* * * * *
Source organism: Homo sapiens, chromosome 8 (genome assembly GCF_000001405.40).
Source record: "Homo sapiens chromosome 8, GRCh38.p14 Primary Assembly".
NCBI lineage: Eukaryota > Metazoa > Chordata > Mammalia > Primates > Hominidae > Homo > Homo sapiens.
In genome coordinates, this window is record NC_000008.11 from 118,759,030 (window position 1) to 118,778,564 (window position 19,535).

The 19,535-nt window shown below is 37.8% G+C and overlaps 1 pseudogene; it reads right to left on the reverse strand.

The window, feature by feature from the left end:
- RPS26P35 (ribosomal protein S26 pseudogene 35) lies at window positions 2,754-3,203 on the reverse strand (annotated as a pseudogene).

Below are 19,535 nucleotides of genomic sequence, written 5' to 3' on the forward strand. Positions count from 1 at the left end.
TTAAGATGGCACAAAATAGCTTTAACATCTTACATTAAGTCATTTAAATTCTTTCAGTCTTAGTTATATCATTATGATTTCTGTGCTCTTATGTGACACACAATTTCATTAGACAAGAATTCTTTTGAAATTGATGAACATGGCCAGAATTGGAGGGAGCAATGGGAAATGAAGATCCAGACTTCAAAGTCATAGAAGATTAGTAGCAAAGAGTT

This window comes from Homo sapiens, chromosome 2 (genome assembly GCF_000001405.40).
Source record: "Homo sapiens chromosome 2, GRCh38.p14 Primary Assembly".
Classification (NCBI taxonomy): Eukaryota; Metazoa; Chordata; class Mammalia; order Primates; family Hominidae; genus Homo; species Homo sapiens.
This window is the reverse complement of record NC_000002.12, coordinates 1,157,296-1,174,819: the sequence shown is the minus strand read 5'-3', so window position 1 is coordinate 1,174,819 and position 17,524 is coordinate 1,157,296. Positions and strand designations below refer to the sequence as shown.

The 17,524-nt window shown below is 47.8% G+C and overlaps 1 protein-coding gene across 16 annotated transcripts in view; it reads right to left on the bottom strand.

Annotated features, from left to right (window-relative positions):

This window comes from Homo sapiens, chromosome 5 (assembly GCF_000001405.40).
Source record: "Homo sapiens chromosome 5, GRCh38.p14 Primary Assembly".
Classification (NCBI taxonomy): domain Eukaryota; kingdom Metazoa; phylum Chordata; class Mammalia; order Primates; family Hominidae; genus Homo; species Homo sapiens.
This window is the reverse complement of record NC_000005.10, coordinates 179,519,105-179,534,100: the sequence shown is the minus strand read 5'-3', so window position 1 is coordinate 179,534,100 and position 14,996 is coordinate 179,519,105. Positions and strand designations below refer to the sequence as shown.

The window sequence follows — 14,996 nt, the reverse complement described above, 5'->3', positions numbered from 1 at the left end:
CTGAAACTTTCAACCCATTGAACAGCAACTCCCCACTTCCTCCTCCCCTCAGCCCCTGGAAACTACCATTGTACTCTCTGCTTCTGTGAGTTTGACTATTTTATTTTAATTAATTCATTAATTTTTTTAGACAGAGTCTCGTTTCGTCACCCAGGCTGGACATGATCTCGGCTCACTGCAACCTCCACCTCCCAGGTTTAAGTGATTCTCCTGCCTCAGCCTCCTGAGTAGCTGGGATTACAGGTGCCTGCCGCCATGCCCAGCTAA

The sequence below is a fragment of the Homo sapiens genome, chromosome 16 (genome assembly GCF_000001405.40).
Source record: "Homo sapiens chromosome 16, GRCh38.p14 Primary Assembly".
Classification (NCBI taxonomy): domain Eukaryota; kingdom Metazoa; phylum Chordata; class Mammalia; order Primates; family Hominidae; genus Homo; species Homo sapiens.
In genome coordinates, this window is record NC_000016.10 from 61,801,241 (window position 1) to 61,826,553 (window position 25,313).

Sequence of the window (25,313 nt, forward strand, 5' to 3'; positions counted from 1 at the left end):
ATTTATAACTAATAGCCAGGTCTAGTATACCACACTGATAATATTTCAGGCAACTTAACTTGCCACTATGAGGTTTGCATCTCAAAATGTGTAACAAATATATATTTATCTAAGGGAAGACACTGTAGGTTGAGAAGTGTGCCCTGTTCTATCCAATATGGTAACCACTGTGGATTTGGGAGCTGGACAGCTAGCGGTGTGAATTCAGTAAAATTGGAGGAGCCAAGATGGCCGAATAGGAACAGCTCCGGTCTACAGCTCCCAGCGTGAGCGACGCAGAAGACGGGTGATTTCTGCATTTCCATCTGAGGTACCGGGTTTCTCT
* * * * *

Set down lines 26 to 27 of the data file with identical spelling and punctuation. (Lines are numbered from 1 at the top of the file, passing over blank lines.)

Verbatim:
Sequence of the window (25,313 nt, forward strand, 5' to 3'; positions counted from 1 at the left end):
ATTTATAACTAATAGCCAGGTCTAGTATACCACACTGATAATATTTCAGGCAACTTAACTTGCCACTATGAGGTTTGCATCTCAAAATGTGTAACAAATATATATTTATCTAAGGGAAGACACTGTAGGTTGAGAAGTGTGCCCTGTTCTATCCAATATGGTAACCACTGTGGATTTGGGAGCTGGACAGCTAGCGGTGTGAATTCAGTAAAATTGGAGGAGCCAAGATGGCCGAATAGGAACAGCTCCGGTCTACAGCTCCCAGCGTGAGCGACGCAGAAGACGGGTGATTTCTGCATTTCCATCTGAGGTACCGGGTTTCTCT